Stakeholders, right? You have to frame it in the sense of, who is holding the back here at the end of this,right? And a lot of companies like GitHub in that particular case, when they went for v3, they went to Graph QL. They basically said, hey, everybody, you now have to learn Graph QL to even integrate with GitHub now.

At the time, GitHub was, or sorry, GraphQL was so hot, and everyone was like, this is the best, this is the future, and some years later everyone's like, maybe it's not, maybe it's not the future. Maybe we shouldn't build things like this anymore, right? And v4 of their API, surprise, surprise, not GraphQL anymore, right?

So that kind of churn is exhausting as a developer, right? And you'll find things that you don't have to churn as much. Why do you think WordPress is still so popular, right? It's a reliable partner that you can build things on. It's awesome. I will never disparage WordPress except when I have to work on it, and then I will disparage it a lot.

God, if I have to think about the loop one more time, I swear I'm just gonna pull my hair out. So every time that you go to approach, what am I gonna build and why am I gonna build it, please think about who you're building it for and who is not gonna like what you're gonna build, cuz it's always someone.

And if you cannot think of someone that is adversely affected by what you're building, at the very least is your own team maintaining it, then you're not thinking about it thoroughly enough, I would say. Yeah, Mark.
>> Do you ever anticipate that developers are gonna go over time and just kind of change the deadline?

Communicate the deadline as something further out to the business versus the developer. I know this is more of a project management.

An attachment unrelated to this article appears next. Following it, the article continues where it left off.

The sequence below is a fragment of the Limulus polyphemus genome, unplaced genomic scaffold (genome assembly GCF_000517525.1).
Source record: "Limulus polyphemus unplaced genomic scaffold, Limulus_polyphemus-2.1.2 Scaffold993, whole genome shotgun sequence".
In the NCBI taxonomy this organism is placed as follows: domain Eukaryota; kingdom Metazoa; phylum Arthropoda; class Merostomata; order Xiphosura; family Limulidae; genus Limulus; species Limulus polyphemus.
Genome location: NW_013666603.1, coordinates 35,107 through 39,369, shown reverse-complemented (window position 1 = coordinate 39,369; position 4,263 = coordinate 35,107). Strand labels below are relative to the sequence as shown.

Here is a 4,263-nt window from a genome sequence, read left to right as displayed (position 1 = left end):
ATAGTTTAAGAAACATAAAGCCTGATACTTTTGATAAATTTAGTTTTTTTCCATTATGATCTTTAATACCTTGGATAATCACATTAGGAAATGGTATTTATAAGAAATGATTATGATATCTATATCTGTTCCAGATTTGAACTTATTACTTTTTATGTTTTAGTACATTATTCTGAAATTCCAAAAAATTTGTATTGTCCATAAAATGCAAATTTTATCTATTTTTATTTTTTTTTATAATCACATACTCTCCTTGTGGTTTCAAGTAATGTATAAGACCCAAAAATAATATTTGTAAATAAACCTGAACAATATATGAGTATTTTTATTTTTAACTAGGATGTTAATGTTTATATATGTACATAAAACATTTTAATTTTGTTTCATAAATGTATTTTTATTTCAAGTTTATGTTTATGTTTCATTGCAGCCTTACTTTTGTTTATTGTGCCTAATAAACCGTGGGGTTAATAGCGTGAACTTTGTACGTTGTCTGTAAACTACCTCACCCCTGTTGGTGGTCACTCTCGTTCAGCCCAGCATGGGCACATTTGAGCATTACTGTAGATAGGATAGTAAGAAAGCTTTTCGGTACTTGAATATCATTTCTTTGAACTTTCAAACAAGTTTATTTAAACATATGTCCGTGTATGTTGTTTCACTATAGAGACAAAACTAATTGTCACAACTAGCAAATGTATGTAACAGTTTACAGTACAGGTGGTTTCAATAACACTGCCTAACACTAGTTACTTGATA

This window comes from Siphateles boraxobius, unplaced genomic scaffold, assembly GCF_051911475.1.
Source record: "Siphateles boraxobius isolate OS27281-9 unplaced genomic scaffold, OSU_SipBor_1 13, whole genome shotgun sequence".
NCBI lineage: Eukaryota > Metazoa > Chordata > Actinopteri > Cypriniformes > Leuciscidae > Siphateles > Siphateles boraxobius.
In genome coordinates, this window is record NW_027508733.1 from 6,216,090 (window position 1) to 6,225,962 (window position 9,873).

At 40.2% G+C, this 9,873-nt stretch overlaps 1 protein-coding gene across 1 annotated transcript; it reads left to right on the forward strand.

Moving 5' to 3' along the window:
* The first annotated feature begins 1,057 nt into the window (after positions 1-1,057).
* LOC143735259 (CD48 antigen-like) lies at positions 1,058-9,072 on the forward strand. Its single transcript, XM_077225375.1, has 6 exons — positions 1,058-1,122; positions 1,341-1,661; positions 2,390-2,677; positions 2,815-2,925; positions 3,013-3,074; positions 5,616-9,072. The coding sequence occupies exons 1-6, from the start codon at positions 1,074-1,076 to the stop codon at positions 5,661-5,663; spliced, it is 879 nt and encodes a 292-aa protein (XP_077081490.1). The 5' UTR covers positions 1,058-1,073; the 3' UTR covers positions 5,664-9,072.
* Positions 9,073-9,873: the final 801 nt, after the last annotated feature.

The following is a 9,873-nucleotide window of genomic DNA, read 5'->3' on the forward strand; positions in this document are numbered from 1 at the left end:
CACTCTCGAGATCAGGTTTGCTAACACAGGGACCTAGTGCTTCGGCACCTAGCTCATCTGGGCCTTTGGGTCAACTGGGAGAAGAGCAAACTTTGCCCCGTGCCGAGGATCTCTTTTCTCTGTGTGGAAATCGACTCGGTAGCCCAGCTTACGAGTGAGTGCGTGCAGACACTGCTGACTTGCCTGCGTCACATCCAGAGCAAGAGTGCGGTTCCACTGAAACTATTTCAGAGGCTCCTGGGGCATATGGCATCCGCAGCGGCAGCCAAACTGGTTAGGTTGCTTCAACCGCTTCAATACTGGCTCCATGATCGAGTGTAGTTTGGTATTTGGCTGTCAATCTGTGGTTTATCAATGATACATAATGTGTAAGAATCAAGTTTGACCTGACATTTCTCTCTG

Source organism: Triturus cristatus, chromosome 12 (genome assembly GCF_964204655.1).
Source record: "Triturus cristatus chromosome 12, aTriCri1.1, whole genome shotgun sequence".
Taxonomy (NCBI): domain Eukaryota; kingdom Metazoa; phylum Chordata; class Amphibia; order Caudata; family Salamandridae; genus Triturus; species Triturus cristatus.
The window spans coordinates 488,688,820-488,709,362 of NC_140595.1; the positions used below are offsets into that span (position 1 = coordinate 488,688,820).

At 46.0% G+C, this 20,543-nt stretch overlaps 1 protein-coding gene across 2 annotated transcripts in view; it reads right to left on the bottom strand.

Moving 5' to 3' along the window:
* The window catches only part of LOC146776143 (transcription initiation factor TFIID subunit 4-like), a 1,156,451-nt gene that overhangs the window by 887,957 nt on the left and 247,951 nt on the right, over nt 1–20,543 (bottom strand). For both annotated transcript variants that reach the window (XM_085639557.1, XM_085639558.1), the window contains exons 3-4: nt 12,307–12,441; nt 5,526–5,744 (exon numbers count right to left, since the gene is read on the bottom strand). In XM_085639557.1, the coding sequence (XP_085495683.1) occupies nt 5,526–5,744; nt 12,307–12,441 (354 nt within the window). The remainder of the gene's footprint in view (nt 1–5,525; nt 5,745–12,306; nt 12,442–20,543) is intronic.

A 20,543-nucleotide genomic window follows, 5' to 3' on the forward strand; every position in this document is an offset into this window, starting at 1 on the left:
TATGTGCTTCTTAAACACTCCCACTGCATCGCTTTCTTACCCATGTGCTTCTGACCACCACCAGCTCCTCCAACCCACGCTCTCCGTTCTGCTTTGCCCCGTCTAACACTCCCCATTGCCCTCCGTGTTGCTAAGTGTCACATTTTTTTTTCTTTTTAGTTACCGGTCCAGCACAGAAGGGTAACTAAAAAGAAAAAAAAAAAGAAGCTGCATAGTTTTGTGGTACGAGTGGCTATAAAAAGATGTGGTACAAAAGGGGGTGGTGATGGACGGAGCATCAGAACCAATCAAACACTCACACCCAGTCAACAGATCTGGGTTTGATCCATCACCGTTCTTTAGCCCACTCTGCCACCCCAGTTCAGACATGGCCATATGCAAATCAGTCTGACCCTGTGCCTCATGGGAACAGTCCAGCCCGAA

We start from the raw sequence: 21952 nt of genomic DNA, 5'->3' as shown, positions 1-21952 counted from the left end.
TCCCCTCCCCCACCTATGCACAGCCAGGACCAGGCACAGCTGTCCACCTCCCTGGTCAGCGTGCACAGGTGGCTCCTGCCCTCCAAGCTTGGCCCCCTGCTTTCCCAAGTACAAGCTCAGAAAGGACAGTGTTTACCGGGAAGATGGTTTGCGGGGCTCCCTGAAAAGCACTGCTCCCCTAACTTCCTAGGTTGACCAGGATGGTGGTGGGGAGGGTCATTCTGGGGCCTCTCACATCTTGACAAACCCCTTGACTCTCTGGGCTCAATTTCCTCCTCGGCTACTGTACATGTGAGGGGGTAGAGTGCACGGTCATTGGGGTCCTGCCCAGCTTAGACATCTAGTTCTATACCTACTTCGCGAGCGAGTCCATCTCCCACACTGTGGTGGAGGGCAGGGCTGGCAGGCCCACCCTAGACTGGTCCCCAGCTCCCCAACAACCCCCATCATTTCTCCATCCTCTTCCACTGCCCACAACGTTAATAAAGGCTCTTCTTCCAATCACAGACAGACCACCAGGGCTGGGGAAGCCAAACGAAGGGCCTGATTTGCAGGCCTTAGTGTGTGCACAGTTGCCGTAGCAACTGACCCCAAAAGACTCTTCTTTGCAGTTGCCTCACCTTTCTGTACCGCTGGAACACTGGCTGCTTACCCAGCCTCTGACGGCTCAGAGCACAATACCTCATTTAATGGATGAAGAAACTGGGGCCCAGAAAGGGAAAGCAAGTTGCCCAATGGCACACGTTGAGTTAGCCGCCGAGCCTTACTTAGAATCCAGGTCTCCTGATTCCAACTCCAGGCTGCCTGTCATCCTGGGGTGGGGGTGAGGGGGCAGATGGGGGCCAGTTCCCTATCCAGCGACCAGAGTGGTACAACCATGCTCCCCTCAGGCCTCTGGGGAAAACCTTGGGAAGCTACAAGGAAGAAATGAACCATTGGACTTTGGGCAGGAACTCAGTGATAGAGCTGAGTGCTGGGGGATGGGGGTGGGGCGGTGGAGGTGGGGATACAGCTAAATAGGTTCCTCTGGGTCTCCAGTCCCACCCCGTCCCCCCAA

>> Sure, no, but I mean, it applies to product managers, cuz we're equally beholden to the timeline and to delivering things on time. So, I mean, I think that to rephrase that question is, do I trust my developers?

I've had the good fortune of working with awesome developers that I don't ever question that this person is intentionally gonna try and slack off. I don't know what to do about that. I'm not a taskmaster, right? I'm not gonna go in there and sit on them and watch what they do.

Not my style. And it's honestly, it's not my particular issue, that would be an engineering manager's issue to deal with. I do push back sometimes when a developer will say, this is gonna take me X amount of months, and I'll ask, are you intentionally is that an overestimation?

Because you're anticipating something like what? What's built into your estimation? And you'll kinda figure out developer by developer, including myself as, I'm padding it for these reasons. And sometimes, I'm padding this because I don't know how the dependency org is gonna react, that's valid. I accept that, or I'm padding this because I'm worried that I can't deliver on time.

Well, let's try and give it the real estimation and we'll adjust, right? There's mechanisms to modify timelines when we run into issues. Don't give me the padded one, give me closer to what you actually think this is going to take. Acknowledging that software estimation is an impossible science.

Or an impossible art, if we're being really honest about it, right?